Mike Sum, partner at the firm, said Australian businesses are not well prepared to enter a joint venture despite 43 per cent of Australian CEOs saying they plan to enter a JV or alliance in 2014.
"How they fail tends to arise in the implementation process. Companies tend to start with a partner and not a strategy," he said.
"Differences between partners are fundamental to the rationale for alliances, yet those differences often also cause cultural friction, poor decision-making and open conflict."
Mr Sum said JVs have increased recently due to traditional markets maturing and major corporates seeking new sources of growth in overseas markets and new product areas.
"Rather than taking on the risks of going it alone, or of a full M&A into unfamiliar territory, companies are joining forces with complementary partners to accelerate delivery times and to benefit from their know-how," he said.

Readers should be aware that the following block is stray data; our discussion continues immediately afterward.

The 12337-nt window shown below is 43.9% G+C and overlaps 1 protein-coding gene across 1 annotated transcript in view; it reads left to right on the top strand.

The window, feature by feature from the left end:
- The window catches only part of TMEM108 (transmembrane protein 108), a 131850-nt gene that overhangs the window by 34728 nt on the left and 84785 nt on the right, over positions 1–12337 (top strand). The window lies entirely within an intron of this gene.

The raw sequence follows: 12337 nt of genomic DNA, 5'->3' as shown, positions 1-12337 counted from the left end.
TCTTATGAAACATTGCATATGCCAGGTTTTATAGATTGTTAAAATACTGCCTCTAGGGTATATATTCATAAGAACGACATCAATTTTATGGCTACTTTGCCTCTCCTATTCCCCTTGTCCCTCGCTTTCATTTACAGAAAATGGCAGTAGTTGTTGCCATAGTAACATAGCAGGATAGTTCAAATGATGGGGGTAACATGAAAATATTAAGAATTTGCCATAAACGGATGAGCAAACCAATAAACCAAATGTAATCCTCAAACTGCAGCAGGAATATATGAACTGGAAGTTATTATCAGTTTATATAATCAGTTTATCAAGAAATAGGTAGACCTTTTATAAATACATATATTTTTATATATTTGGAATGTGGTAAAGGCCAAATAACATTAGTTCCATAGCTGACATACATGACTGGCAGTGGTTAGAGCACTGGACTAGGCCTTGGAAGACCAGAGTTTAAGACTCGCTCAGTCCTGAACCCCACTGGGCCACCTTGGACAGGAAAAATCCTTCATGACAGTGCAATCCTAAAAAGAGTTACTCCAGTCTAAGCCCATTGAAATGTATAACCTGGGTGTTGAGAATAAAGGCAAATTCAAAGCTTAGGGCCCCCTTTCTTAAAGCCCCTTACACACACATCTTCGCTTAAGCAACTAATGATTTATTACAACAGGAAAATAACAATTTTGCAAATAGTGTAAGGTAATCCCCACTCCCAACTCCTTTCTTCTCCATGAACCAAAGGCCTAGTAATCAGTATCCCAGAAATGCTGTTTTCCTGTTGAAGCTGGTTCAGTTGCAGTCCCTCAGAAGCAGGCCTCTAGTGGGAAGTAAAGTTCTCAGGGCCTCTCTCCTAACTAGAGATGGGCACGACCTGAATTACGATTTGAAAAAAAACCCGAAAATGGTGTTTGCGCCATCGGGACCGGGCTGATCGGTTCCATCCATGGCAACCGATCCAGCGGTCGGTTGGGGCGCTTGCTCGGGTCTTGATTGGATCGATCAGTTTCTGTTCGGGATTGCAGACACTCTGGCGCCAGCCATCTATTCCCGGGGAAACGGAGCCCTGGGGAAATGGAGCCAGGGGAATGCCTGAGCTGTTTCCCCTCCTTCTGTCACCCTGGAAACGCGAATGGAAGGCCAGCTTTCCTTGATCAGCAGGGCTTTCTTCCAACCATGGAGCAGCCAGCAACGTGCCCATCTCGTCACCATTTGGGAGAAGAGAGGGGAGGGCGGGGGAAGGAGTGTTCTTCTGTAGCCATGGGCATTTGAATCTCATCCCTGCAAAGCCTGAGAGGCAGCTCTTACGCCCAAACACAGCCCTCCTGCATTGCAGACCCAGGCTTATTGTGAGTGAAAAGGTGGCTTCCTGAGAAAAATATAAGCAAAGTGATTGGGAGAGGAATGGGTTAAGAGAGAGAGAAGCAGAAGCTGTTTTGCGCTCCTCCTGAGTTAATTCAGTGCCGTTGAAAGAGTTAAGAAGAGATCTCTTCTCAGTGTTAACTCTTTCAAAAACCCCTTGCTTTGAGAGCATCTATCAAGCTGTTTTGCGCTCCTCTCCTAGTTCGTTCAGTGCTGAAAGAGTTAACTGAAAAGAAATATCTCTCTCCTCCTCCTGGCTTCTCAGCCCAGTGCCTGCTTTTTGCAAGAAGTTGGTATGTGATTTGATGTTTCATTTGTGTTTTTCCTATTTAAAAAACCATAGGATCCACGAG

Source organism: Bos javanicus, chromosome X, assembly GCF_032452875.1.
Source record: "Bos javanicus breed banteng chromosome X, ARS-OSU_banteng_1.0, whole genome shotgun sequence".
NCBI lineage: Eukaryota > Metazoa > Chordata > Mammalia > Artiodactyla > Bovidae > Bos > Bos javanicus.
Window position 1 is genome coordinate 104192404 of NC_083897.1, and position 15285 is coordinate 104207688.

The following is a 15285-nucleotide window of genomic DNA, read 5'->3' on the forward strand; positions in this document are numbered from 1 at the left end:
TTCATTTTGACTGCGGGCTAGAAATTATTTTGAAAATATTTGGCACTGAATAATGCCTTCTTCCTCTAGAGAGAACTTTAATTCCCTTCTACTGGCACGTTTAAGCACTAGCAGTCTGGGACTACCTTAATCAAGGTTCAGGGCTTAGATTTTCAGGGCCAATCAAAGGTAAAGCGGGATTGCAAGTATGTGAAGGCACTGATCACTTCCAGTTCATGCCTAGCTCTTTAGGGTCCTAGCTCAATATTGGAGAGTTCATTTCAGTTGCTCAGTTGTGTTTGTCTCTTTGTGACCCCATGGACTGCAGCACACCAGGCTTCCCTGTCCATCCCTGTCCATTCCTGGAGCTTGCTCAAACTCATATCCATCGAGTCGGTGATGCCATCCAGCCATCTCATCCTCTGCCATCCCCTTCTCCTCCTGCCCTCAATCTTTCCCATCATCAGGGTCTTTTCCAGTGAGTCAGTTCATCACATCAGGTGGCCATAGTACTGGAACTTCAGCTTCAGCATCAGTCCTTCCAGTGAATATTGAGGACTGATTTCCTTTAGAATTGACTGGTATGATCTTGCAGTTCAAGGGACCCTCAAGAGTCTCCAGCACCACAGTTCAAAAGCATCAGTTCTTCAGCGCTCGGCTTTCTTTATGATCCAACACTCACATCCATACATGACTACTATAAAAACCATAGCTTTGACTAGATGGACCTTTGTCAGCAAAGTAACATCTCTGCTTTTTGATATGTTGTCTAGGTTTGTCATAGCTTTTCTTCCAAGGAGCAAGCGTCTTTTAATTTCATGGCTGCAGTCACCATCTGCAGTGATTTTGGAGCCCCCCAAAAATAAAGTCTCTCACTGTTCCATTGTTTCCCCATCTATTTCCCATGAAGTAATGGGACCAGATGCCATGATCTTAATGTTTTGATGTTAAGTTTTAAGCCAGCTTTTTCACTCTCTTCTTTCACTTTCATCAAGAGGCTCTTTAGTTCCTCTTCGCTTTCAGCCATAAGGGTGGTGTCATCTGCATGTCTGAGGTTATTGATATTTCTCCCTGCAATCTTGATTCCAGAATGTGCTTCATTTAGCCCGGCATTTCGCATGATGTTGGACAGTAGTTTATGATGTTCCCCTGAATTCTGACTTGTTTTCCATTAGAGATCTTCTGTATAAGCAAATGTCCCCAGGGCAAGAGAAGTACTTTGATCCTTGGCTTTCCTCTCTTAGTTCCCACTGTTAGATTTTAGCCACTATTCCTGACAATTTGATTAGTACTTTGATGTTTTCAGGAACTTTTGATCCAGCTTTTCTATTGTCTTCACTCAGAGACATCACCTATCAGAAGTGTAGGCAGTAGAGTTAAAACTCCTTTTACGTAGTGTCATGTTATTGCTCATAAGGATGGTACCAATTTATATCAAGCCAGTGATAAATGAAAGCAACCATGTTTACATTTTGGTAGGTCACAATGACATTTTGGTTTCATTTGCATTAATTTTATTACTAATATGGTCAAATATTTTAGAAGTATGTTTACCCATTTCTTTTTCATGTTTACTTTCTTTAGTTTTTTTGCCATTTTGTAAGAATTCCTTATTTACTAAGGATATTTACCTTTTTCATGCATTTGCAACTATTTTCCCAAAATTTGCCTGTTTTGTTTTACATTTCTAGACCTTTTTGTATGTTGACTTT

PwC partner Peter Mastos said too much focus is spent on the legal aspects of a JV.
Mr Mastos said that whilst the legal side of things is important, businesses should not neglect other aspects of a joint venture.
"Making sure everyone is working toward a common goal and building trust is more important. Sometimes, partners are too concerned with protecting their own interests, fighting for the largest share of the pie.
"Prospective partners should invest time to plan collaboratively at the outset, agree on shared objectives, start with an achievable, narrow focus, create trust and grow from there,” Mr Mastos said.